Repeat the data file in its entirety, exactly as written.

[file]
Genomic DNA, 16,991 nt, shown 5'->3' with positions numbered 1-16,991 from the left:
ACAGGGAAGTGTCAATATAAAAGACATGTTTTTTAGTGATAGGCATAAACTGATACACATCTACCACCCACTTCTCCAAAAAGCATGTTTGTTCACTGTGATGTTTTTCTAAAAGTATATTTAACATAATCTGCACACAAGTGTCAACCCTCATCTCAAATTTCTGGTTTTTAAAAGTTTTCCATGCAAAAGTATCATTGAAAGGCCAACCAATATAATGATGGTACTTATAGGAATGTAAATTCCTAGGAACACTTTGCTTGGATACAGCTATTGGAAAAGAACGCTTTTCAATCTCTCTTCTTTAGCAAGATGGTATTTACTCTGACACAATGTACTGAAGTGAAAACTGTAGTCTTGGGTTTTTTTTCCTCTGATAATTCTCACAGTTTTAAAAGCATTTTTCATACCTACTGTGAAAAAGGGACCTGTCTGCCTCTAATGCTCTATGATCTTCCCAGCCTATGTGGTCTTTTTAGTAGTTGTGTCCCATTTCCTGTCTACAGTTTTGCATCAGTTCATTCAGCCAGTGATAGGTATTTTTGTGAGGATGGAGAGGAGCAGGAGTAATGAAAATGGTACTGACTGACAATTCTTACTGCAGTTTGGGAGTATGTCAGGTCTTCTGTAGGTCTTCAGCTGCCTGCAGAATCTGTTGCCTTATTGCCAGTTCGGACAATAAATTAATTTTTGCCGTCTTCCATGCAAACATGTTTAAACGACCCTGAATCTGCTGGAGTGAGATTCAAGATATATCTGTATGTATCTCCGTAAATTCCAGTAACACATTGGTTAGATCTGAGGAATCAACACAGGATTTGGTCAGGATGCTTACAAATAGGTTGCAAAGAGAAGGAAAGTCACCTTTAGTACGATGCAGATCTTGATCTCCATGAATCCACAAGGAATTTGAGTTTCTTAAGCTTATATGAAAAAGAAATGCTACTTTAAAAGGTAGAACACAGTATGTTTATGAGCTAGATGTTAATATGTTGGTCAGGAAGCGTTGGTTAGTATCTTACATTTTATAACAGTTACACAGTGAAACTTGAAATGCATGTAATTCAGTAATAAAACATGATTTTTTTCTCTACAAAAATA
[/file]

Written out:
Genomic DNA, 16,991 nt, shown 5'->3' with positions numbered 1-16,991 from the left:
ACAGGGAAGTGTCAATATAAAAGACATGTTTTTTAGTGATAGGCATAAACTGATACACATCTACCACCCACTTCTCCAAAAAGCATGTTTGTTCACTGTGATGTTTTTCTAAAAGTATATTTAACATAATCTGCACACAAGTGTCAACCCTCATCTCAAATTTCTGGTTTTTAAAAGTTTTCCATGCAAAAGTATCATTGAAAGGCCAACCAATATAATGATGGTACTTATAGGAATGTAAATTCCTAGGAACACTTTGCTTGGATACAGCTATTGGAAAAGAACGCTTTTCAATCTCTCTTCTTTAGCAAGATGGTATTTACTCTGACACAATGTACTGAAGTGAAAACTGTAGTCTTGGGTTTTTTTTCCTCTGATAATTCTCACAGTTTTAAAAGCATTTTTCATACCTACTGTGAAAAAGGGACCTGTCTGCCTCTAATGCTCTATGATCTTCCCAGCCTATGTGGTCTTTTTAGTAGTTGTGTCCCATTTCCTGTCTACAGTTTTGCATCAGTTCATTCAGCCAGTGATAGGTATTTTTGTGAGGATGGAGAGGAGCAGGAGTAATGAAAATGGTACTGACTGACAATTCTTACTGCAGTTTGGGAGTATGTCAGGTCTTCTGTAGGTCTTCAGCTGCCTGCAGAATCTGTTGCCTTATTGCCAGTTCGGACAATAAATTAATTTTTGCCGTCTTCCATGCAAACATGTTTAAACGACCCTGAATCTGCTGGAGTGAGATTCAAGATATATCTGTATGTATCTCCGTAAATTCCAGTAACACATTGGTTAGATCTGAGGAATCAACACAGGATTTGGTCAGGATGCTTACAAATAGGTTGCAAAGAGAAGGAAAGTCACCTTTAGTACGATGCAGATCTTGATCTCCATGAATCCACAAGGAATTTGAGTTTCTTAAGCTTATATGAAAAAGAAATGCTACTTTAAAAGGTAGAACACAGTATGTTTATGAGCTAGATGTTAATATGTTGGTCAGGAAGCGTTGGTTAGTATCTTACATTTTATAACAGTTACACAGTGAAACTTGAAATGCATGTAATTCAGTAATAAAACATGATTTTTTTCTCTACAAAAATA